Five days later the high priest Ananias came down with some of the elders and an advocate named Tertullus, and they laid information against Paul before the governor.
Paul was called, and Tertullus opened for the prosecution, 'Your Excellency, Felix, the unbroken peace we enjoy and the reforms this nation owes to your foresight
are matters we accept, always and everywhere, with all gratitude.
I do not want to take up too much of your time, but I urge you in your graciousness to give us a brief hearing.
We have found this man a perfect pest; he stirs up trouble among Jews the world over and is a ringleader of the Nazarene sect.
He has even attempted to profane the Temple. We placed him under arrest.
'I know that you have administered justice over this nation for many years, and I can therefore speak with confidence in my defence.
If you ask him you can find out for yourself the truth of all our accusations against this man.'
The Jews supported him, asserting that these were the facts.
When the governor motioned him to speak, Paul answered:
As you can verify for yourself, it is no more than twelve days since I went up to Jerusalem on pilgrimage,
and it is not true that they ever found me arguing with anyone or stirring up the mob, either in the Temple, in the synagogues, or about the town;
neither can they give you any proof of the accusations they are making against me now.
'What I do admit to you is this: it is according to the Way, which they describe as a sect, that I worship the God of my ancestors, retaining my belief in all points of the Law and in what is written in the prophets;
and I hold the same hope in God as they do that there will be a resurrection of the upright and the wicked alike.
In these things, I, as much as they, do my best to keep a clear conscience at all times before God and everyone.
'After several years I came to bring relief-money to my nation and to make offerings;
it was in connection with these that they found me in the Temple; I had been purified, and there was no crowd involved, and no disturbance.
But some Jews from Asia -- these are the ones who should have appeared before you and accused me of whatever they had against me.
At least let those who are present say what crime they held against me when I stood before the Sanhedrin,
unless it were to do with this single claim, when I stood up among them and called out, "It is about the resurrection of the dead that I am on trial before you today." '
At this, Felix, who was fairly well informed about the Way, adjourned the case, saying, 'When Lysias the tribune comes down I will give judgement about your case.'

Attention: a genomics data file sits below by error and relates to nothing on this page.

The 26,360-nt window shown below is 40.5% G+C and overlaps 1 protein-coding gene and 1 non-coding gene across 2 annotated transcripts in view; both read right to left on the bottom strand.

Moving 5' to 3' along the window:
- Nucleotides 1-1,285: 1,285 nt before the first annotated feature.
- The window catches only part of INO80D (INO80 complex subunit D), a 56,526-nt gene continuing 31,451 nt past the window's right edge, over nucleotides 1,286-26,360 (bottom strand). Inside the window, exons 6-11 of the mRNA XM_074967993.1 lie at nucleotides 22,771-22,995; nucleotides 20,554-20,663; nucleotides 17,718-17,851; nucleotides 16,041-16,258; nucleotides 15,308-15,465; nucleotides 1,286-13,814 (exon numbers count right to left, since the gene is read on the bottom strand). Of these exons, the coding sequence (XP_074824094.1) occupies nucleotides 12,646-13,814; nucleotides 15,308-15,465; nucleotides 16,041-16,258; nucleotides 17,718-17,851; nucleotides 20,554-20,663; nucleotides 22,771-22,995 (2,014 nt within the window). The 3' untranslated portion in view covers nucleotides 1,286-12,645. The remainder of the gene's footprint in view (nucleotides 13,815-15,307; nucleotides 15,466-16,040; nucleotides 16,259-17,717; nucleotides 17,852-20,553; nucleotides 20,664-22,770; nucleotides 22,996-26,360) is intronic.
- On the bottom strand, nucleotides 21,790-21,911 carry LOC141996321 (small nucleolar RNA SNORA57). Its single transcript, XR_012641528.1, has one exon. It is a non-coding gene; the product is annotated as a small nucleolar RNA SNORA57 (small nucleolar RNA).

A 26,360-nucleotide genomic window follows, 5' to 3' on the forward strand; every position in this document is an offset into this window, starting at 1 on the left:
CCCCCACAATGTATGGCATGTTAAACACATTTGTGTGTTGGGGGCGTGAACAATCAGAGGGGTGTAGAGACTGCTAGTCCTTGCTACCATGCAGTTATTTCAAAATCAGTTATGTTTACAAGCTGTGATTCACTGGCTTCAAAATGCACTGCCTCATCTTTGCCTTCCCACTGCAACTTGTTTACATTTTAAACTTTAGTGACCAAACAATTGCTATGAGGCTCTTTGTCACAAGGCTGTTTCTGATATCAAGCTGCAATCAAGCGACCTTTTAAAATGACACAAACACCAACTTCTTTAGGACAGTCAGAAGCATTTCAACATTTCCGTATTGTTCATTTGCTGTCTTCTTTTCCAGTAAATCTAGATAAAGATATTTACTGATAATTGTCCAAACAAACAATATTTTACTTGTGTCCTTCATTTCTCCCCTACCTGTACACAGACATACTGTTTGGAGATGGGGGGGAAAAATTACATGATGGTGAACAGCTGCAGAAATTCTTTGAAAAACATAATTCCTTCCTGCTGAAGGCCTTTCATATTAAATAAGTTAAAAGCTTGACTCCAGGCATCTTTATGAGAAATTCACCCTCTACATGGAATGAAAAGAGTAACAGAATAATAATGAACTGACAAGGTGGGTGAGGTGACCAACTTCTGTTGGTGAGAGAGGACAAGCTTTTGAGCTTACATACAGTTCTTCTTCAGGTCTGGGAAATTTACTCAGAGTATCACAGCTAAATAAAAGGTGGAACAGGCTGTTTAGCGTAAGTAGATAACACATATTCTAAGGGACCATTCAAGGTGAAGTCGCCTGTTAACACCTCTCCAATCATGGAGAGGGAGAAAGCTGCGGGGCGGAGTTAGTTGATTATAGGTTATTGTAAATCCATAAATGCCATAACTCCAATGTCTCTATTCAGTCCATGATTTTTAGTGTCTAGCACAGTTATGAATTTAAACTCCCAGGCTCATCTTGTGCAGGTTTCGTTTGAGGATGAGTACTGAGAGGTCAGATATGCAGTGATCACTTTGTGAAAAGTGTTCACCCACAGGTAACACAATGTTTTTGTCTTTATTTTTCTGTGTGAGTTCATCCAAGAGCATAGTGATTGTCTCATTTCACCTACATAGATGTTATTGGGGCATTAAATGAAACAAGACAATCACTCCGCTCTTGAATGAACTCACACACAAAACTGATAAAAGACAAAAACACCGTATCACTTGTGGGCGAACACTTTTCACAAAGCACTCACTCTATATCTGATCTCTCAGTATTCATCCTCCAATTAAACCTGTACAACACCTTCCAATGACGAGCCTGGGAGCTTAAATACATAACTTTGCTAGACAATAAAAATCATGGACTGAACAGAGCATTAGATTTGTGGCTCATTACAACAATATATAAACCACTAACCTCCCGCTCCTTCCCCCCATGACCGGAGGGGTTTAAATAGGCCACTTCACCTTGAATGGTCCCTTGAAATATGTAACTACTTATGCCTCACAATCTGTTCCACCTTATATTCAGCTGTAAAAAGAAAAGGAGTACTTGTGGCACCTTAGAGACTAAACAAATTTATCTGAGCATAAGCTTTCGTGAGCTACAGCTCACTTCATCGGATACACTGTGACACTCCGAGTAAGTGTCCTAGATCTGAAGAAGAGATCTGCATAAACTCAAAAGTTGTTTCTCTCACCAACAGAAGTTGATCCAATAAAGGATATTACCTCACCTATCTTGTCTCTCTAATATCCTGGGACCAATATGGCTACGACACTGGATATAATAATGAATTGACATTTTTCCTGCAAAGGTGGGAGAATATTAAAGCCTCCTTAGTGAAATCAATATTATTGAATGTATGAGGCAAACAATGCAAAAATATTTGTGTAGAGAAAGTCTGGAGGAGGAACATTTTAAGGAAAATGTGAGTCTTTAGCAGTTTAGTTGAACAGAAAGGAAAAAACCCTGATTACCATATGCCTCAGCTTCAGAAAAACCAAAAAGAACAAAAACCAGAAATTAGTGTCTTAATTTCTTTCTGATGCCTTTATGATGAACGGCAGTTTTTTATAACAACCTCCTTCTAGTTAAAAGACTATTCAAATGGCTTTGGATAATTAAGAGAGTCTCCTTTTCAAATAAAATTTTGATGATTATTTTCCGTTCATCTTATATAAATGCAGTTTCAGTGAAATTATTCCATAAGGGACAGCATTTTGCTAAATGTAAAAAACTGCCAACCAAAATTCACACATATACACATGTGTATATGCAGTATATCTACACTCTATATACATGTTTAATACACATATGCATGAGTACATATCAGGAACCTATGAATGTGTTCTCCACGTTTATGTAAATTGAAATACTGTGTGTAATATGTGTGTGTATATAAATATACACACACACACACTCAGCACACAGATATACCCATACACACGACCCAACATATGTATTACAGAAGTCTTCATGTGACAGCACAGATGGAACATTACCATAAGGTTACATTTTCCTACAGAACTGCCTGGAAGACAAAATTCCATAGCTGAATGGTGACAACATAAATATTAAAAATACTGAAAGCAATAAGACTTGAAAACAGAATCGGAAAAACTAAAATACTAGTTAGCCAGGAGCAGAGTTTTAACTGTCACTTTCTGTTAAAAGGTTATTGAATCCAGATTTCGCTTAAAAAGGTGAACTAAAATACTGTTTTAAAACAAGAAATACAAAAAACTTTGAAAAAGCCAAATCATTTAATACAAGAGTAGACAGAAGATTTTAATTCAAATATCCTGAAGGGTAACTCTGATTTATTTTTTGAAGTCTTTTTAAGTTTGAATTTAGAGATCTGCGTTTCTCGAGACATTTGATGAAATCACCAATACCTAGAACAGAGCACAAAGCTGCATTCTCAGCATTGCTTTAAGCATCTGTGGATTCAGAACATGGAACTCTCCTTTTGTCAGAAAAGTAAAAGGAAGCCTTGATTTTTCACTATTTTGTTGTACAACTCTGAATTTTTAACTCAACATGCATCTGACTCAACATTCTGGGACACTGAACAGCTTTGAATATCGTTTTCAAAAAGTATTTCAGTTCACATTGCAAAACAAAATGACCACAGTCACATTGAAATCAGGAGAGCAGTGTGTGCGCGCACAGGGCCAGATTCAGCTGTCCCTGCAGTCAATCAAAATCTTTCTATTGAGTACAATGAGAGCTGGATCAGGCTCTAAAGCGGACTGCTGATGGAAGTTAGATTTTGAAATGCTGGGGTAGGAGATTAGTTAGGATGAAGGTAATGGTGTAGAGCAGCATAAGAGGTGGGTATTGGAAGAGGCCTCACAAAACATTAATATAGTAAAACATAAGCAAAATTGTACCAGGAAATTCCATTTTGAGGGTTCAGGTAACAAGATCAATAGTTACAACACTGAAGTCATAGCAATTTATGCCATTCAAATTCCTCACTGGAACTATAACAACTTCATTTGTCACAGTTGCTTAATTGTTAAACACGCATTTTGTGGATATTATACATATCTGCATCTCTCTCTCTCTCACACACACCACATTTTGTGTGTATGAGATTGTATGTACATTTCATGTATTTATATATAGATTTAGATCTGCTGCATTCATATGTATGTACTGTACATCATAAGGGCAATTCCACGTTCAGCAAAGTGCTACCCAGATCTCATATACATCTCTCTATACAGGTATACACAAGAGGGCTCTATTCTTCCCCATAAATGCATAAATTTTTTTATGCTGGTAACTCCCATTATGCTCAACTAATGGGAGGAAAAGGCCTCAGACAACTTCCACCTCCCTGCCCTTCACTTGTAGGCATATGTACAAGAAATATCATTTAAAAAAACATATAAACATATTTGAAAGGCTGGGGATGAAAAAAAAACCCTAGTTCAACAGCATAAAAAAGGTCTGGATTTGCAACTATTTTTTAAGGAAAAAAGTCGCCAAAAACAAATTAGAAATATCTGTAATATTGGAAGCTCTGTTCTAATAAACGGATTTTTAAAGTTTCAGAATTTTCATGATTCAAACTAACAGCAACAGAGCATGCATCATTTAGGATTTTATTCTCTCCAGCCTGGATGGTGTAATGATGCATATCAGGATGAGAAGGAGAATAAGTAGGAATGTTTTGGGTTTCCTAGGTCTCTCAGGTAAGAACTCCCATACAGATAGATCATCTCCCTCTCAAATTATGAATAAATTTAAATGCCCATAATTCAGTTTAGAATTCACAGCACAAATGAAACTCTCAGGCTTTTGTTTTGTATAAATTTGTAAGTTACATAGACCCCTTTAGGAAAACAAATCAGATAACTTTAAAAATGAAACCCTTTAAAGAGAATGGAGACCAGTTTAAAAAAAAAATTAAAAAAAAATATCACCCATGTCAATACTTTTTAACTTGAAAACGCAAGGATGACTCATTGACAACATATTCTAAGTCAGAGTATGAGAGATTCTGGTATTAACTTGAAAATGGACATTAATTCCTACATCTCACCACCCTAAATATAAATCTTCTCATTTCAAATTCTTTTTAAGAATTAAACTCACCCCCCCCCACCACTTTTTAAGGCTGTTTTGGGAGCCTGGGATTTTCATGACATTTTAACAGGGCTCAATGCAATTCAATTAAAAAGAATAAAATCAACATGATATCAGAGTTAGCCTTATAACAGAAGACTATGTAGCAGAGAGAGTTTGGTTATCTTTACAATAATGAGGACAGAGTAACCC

He then gave orders to the centurion that Paul should be kept under arrest but free from restriction, and that none of his own people should be prevented from seeing to his needs.
Some days later Felix came with his wife Drusilla who was a Jewess. He sent for Paul and gave him a hearing on the subject of faith in Christ Jesus.
But when Paul began to treat of uprightness, self-control and the coming Judgement, Felix took fright and said, 'You may go for the present; I will send for you when I find it convenient.'
At the same time he had hopes of receiving money from Paul, and for this reason he sent for him frequently and had talks with him.
When two years came to an end, Felix was succeeded by Porcius Festus and, being anxious to gain favour with the Jews, Felix left Paul in custody.
The New Jerusalem Bible (NJB) is a Catholic translation of the Bible published in 1985. The New Jerusalem Bible (NJB) has become the most widely used Roman Catholic Bible outside of the United States. It has the imprimatur of Cardinal George Basil Hume.
Like its predecessor, the Jerusalem Bible, the New Jerusalem Bible (NJB) version is translated "directly from the Hebrew, Greek or Aramaic." The 1973 French translation, the Bible de Jerusalem, is followed only "where the text admits to more than one interpretation." Introductions and notes, with some modifications, are taken from the Bible de Jerusalem.
Source: The Very Reverend Dom (Joseph) Henry Wansbrough, OSB, MA (Oxon), STL (Fribourg), LSS (Rome), a monk of Ampleforth Abbey and a biblical scholar. He was General Editor of the New Jerusalem Bible. "New Jerusalem Bible, Regular Edition", pg. v.
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